“This is on the basis of his previous travel movements and that he is spending more time in Australia than in New Zealand.”
Subsequent Dr Mills visa applications for border exemptions were granted.
However, because Dr Mills had filed a formal complaint, INZ was unable to comment further.
The spokesman said in most cases people can provide supporting evidence that they normally stay in New Zealand when they travel.
“However, if there are circumstances where the status of their regular resident may not be clear, INZ strongly recommends that people submit an assessment request prior to their trip to New Zealand.
“Information about submitting an assessment request is available on the INZ website. There is no fee for this request for Australian citizens.”
Players train at the Auckland ASB Tennis Center in January under an orange sky, due to smoke emanating from Australian bushfires. Photo / Jason Oxenham
The unusual nature of Australia’s Black Summer bushfires may have marked the beginning of a fire-fueled “ice age” and the world appears to have “crossed the threshold” into a more dangerous future, said a global fire historian.
Professor Emeritus Stephen Pyne at Arizona State University is a former firefighter in the US who has previously studied Australian fires for his 1991 book, Burning Bush: A Fire History of Australia.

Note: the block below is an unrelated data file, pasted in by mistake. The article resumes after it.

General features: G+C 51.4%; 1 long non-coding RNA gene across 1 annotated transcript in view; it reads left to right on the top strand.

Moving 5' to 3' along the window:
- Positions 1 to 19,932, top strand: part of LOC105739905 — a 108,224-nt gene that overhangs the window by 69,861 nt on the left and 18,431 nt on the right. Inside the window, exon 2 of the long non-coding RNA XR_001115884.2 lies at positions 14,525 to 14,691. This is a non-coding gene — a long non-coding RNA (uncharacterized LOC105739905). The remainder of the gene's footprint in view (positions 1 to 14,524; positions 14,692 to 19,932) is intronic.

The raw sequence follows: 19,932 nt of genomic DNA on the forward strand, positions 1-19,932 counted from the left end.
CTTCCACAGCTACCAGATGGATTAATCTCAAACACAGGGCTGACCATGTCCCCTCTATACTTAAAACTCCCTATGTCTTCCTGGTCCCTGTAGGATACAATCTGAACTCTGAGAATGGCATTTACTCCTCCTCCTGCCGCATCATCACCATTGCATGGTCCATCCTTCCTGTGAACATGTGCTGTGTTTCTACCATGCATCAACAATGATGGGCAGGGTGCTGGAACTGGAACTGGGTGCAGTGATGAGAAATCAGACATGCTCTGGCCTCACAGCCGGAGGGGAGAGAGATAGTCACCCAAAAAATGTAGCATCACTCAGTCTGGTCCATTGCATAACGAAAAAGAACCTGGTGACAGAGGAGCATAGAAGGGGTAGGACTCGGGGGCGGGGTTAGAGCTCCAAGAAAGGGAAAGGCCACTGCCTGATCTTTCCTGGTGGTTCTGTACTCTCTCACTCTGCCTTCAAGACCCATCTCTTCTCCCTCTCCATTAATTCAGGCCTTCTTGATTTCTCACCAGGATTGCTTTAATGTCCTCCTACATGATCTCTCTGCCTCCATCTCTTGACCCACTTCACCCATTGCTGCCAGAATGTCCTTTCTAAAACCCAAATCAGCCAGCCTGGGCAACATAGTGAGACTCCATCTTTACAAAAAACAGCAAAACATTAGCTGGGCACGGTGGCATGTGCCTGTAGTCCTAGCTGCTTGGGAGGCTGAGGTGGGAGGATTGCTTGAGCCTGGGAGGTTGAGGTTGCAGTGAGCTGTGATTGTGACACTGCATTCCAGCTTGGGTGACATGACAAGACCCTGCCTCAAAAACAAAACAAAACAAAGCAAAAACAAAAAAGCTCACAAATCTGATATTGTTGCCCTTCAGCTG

Pyne said the 2019/2020 fires, which tore through 24 to 40 million hectares of scrub in several states and territories, marked the start of a global fire year.
“I think there will be a legacy because the fires are not limited to Australia, they continue to hit the western United States, they are in Europe and Siberia.”
Pyne said the scale of the Black Summer fires set it apart from fires in previous years.
“While there are no individual fires in Australia or elsewhere that are unprecedented, I think the scale is different because they come as a herd.”
Pyne previously thought the Black Saturday fires, which claimed the lives of 173 people in Victoria in 2009, had set a limit for what a single fire can do, but last year’s fire season swelled to months of continuous burning.
“What makes fires different in general is the large-scale swarm effect. It’s not two or three days apart outbreaks, they continued.